Velocity, surplus value and interest

The relationship between velocity, surplus value and interest rate can be shown by a simple example:

A retailer takes delivery of an inventory of goods. He is able to turn over his inventory V times per year. To pay for the inventory he gets a loan for the delivered price of the goods which is the present value, or pv. The interest on the loan is i. The loan is for term T. T is the time at which he must repay the loan plus interest, which is the future value of the loan fv. T is equal to 1/V.

pv is the discounted future value of fv.

pv = (1-iT)*fv

The percentage the goods must be marked up to finance the loan is (fv-pv)/fv = 1-u where u = pv/fv.  1-u is the surplus value and is the creditor’s gain in savings from repayment of the loan.

Now, (fv-pv)/fv = iT and since T = 1/V and (fv-pv)/fv = 1-u the markup for finance cost is

1-u = i/V

From this we can deduce V = i/(1-u) which is an important expression for V, the velocity. Velocity is the ratio of the interest rate to the surplus value.

To make the example more concrete, assume the retailer is a clothier, the inventory is a line of seasonal clothes which he expects to sell out of in 90 days, or 1/4 year. T = 1/4 so V = 4. The interest rate i = 6% or 0.06. 1-u = 0.06/4 = 0.015 .

Thus the clothier has to mark up the delivered cost of the clothes 1.5% to cover financing.

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Application to a macro model

Velocity vs Surplus Value

The Quantity Theory of Money, also known as the Exchange Equation, is given by the formula

pQ = mV

and is the fundamental statement  of the equivalence of money to goods and services. It is a definitional tautology in that it is determinative of the quantity V, velocity. which can be calculated from the  measurable quantities p, Q and m.

By taking the logarithms of both sides of the above equation and then differentiating with respect to time,  it can be written in equivalent dynamic form

p’/p + Q’/Q = m’/m + V’/V   wherein  f’ = df/dt  for all variables.

The quantity Q is the production rate of goods and services and Q’/Q is the real growth rate of the economy.  Q can written as the product aL  where is the product rate per worker and  is the size of the labor force.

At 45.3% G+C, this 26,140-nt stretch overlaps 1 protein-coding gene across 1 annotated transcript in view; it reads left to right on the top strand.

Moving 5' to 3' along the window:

Thus  Q’/Q = a’/a +L’/L

L,  in turn,  is the product    nE  where n is the population and E is the employment percentage, so that  L’/L = n’/n + E’/E

Q’/Q = a’/a + n’/n + E’/E

The terms a’/a and n’/n are slowly changing variables and can be taken as constants.   a’/a is taken as .025 or 2.5%/year and n’/n as 1.23%/year .  a’/a is the investment cost of productivity.

Q’/Q = .0373 + E’/E

At equilibrium,  E’/E = 0  leaving

Q’/Q = .0373

The real interest rate r also includes the depreciation d’/d  which is taken here as  1%

so the equilibrium interest rate is

Q’/Q+d’/d  = .0473  which is given by the  blue curve in the figure above.

When i = V*(1-u)  is determined by market forces,  it converges to r, the real interest rate, once V, u, E are at equilibrium values.   The figure above shows simulations starting from similar assumed initial values but with differing initial values for the interest rate.

The red simulation converges to higher values of both V and u and can be described as a high velocity, low debt equilibrium.

The black simulation converges to low V and u and can be described as a low velocity, high debt equilibrium.

Central bank interest rate policy, then, is determinative of what equilibrium the economy will arrive at.  A low interest rate policy will push the economy to the right into high debt and low velocity while a  high interest rate policy will push the economy to the left into higher velocity and lower debt.

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